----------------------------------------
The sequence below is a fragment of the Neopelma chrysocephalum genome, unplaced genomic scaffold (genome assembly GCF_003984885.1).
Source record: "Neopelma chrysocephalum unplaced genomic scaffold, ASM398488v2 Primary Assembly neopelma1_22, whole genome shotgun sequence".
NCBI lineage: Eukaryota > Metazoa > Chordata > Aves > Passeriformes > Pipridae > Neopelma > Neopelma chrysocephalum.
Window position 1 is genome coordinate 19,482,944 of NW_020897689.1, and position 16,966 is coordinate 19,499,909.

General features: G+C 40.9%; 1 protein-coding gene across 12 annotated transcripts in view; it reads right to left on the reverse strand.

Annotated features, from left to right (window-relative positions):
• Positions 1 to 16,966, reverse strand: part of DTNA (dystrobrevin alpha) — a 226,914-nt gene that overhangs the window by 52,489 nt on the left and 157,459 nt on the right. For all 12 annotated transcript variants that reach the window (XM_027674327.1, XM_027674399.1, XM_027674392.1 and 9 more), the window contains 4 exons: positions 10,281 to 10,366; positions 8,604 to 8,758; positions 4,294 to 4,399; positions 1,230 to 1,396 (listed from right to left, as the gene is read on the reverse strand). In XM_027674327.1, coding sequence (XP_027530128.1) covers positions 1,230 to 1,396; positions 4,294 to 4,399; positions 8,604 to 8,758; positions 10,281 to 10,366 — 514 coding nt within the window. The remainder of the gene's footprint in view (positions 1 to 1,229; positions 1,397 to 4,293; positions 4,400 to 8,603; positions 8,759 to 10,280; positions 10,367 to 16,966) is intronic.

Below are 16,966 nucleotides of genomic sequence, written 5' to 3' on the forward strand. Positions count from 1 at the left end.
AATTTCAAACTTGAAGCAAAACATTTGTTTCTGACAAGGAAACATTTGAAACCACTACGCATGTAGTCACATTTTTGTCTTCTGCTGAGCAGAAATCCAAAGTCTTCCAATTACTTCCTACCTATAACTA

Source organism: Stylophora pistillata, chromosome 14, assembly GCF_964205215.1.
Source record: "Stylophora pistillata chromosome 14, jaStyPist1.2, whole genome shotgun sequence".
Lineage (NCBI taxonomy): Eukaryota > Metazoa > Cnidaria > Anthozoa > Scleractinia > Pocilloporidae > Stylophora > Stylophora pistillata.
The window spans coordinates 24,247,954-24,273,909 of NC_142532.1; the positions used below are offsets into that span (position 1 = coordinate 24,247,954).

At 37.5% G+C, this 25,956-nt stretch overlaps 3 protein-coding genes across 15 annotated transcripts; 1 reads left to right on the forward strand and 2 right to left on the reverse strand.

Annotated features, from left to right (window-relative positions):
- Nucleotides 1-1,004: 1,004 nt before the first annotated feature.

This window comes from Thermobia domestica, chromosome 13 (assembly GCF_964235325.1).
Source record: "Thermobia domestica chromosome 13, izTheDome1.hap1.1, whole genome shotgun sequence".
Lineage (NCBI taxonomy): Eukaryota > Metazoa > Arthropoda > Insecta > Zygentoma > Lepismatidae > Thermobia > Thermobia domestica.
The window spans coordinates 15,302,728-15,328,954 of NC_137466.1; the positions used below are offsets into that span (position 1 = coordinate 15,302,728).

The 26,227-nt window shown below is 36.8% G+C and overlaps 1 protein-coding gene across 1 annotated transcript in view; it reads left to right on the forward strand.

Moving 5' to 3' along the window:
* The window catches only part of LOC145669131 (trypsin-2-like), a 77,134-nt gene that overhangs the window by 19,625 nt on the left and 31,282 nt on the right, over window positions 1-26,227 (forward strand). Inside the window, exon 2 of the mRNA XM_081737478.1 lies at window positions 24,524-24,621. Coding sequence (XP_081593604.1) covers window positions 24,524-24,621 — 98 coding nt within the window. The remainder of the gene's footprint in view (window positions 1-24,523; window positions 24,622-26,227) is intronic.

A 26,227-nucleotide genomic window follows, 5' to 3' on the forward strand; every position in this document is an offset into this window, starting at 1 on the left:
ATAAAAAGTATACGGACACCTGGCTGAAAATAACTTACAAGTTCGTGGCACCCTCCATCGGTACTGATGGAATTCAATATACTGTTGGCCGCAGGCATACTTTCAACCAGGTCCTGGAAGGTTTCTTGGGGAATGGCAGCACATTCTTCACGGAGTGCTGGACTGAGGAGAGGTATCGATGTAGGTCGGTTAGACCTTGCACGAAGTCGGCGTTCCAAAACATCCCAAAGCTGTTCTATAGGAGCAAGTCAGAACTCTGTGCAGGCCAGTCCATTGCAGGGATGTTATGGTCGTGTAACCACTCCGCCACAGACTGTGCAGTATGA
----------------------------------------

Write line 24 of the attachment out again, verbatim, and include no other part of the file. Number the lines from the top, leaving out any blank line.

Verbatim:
A 26,227-nucleotide genomic window follows, 5' to 3' on the forward strand; every position in this document is an offset into this window, starting at 1 on the left: